Saving for your very first home! 

More recently, you may have noticed ‘for sale’ signs outside homes in your neighbourhood. This is sadly partly the result of the effects that Covid-19 has had on the South African economy and the real-estate industry.…

However, you may want to consider if it’s the right time for you to buy a home. If you are renting and you want to become a home owner, there are some questions you need to ask yourself. Like,  … are you renting? Do you want to be a homeowner? Are you in a financial position to take out a bond?  This blog will give you a little insight into becoming financially prepared to buy a home, and give you some tips on how to go about putting down that first deposit! 

Buying and owning your first house is a huge achievement and goal for many South Africans. However, the prospect of being able to do so in your 20s or 30s may seem like a pipe dream. With the backdrop of a difficult economic landscape, lingering student debts and the ever-increasing property prices you may feel like owning your own property is just unattainable… Don’t worry—you’re certainly not alone, many South Africans of all ages are still renting properties for this very reason!  

The first way to ensure that you make big steps towards purchasing your future home is to start saving for a deposit. While it’s not always required for potential buyers to have a deposit to purchase a property (in some cases it is possible to get loans covering the full price of the home), it certainly helps to offset the enormous cost of buying property. Remember,  the less you borrow from the bank today, the less your monthly repayments will be in the future and the less your overall cost of the house will be in the long run. Also, it’s all about impressions.… By saving a substantial deposit, you can show banks that you're self-disciplined enough to put money away and probably have sound financial habits. This gives banks more reason to trust you and make them more likely to grant you that home loan you need. In fact, you may even have more bargaining power with the banks if you show them proof of saving up for that deposit. Depending on your specific deposit, you could potentially negotiate a lower home loan interest rate, which will of course impact your monthly repayments and the total cost of the house in the end! 

Here are some of our favourite tips on how to save for a deposit on your future home:

Set yourself a goal 

This may seem obvious to some, but, as with most things in life, saving for a deposit on a house is much easier when you break it up into manageable steps and when you set yourself a realistic goal. Preferably, you want to have around 10 to 12% of your dream property value banked in savings as the deposit, which will be paid upfront. With this in mind, sit down and think about how much you want to save for your deposit. Have a look at the areas you’re interested in living in and get an idea of what exactly that 10-12% deposit might be. When you have a ballpark figure of what you’re willing to spend on a home, take a hard look at your finances. Is this actually achievable?, Should I shift my focus?  Then look at where you cancan you afford to cut down financially? Try to identify areas in your finances where you may be overspending, and actively devise a plan to reduce that.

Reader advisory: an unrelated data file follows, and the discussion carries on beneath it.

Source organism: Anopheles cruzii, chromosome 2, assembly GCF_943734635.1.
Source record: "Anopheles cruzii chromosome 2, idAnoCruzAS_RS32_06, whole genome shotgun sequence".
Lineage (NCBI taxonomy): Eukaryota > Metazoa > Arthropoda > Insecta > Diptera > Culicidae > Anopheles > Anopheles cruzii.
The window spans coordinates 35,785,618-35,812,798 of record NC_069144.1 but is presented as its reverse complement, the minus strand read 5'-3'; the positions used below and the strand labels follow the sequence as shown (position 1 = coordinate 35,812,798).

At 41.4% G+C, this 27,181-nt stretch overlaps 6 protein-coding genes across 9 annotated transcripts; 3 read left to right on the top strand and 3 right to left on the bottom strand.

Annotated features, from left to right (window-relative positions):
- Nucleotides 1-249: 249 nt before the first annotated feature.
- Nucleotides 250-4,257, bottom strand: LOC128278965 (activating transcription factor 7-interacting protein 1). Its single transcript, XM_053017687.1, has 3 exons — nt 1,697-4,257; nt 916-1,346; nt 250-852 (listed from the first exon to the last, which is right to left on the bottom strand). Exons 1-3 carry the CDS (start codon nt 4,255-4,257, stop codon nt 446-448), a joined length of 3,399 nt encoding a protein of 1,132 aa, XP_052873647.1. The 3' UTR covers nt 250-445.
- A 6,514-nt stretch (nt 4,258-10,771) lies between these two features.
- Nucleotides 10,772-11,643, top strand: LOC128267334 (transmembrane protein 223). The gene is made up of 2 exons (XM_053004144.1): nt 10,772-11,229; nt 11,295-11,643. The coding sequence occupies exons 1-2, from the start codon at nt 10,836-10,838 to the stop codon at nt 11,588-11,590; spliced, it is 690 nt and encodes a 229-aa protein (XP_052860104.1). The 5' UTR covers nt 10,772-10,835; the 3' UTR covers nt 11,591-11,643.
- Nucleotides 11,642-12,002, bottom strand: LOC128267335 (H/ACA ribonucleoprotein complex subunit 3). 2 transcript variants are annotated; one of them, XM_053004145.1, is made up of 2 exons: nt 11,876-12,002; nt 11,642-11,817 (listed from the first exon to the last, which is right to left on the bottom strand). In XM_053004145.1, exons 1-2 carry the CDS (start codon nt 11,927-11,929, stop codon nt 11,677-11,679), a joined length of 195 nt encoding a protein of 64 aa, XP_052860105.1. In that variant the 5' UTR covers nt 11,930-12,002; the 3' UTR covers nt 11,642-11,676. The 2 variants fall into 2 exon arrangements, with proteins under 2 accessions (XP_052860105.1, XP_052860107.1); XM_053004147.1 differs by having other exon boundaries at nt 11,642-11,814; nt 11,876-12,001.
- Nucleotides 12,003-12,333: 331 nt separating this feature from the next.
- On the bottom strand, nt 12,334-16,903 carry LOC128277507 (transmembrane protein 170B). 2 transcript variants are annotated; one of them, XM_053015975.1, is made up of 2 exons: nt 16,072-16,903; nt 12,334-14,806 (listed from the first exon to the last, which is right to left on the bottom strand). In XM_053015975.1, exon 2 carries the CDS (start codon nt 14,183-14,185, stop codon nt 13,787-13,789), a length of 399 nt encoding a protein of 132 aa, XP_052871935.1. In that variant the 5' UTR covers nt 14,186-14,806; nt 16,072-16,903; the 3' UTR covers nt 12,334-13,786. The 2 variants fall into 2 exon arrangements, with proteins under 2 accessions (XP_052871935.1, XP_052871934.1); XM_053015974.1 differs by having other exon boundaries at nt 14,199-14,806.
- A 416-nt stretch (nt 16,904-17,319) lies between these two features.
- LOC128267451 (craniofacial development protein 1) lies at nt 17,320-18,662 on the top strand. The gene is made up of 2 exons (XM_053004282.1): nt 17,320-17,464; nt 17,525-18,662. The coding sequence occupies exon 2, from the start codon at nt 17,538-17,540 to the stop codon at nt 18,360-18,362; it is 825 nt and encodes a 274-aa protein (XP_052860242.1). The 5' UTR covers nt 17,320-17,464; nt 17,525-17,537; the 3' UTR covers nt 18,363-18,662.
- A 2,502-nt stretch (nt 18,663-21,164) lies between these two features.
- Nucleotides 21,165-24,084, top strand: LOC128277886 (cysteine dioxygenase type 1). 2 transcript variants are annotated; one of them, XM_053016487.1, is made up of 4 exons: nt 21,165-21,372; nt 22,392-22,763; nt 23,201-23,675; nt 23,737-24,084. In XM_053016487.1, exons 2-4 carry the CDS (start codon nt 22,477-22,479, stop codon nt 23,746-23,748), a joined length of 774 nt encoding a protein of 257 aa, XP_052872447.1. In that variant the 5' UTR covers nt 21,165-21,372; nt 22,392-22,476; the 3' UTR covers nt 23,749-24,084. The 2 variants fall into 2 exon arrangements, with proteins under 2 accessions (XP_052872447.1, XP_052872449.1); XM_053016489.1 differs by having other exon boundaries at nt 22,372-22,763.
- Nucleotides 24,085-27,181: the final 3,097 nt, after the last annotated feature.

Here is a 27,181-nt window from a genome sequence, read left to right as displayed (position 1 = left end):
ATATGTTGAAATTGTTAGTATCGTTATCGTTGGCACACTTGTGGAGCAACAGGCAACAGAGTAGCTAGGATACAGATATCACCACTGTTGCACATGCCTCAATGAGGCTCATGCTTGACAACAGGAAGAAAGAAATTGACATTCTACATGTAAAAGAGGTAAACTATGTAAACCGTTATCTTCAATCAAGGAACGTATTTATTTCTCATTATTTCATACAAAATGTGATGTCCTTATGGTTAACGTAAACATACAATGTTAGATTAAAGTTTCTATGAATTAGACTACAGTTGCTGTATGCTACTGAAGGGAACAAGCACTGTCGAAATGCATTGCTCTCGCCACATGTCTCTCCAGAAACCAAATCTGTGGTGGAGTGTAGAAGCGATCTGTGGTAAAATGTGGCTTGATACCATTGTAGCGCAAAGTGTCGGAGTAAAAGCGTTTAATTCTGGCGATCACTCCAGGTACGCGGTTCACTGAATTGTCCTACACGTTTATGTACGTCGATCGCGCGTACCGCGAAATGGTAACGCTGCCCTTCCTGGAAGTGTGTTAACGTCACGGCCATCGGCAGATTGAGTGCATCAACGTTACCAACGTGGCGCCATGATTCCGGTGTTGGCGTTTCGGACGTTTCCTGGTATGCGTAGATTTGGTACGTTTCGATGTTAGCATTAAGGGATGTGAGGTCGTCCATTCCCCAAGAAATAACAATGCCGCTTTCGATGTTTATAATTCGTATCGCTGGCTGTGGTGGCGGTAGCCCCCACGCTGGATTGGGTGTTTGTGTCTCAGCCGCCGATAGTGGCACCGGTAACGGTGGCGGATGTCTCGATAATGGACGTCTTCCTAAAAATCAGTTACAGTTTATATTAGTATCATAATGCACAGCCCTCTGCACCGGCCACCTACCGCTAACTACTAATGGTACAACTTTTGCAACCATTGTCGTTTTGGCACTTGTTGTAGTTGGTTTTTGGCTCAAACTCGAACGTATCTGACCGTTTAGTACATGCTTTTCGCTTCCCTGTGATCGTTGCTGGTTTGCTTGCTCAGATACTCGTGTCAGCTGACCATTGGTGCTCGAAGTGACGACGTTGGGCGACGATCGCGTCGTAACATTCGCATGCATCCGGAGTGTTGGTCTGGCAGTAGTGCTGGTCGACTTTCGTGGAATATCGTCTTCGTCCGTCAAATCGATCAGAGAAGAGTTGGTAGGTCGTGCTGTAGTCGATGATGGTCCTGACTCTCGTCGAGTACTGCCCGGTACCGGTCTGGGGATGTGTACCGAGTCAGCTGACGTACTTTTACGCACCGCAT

If you’re really serious about making it work and buying your home, make saving for a house your number one priority. When you do this you’ll soon find it easier to cut down on things like eating out so much and splurging on new clothes every month. When you’re ever confronted with a spending urge, use the idea of your dream house as motivation. Try and weigh up what is more important to you, a clothing purchase/ meal or your future abode? Once you have decided where you can save and cut back, prepare a new budget and stick to it by making sure that you put your savings as soon as you are paid at the end of the month! 

Track your spending

This is where the discipline comes in! One of the best ways to make sure that you’re keeping to your budget and not overspending frivolously, is to track your spending, yes, every day. While setting up a spreadsheet on you computer to do this is noble, it’s also largely impractical and often results in certain purchases being forgotten and falling through the cracks, or just being unmaintainable.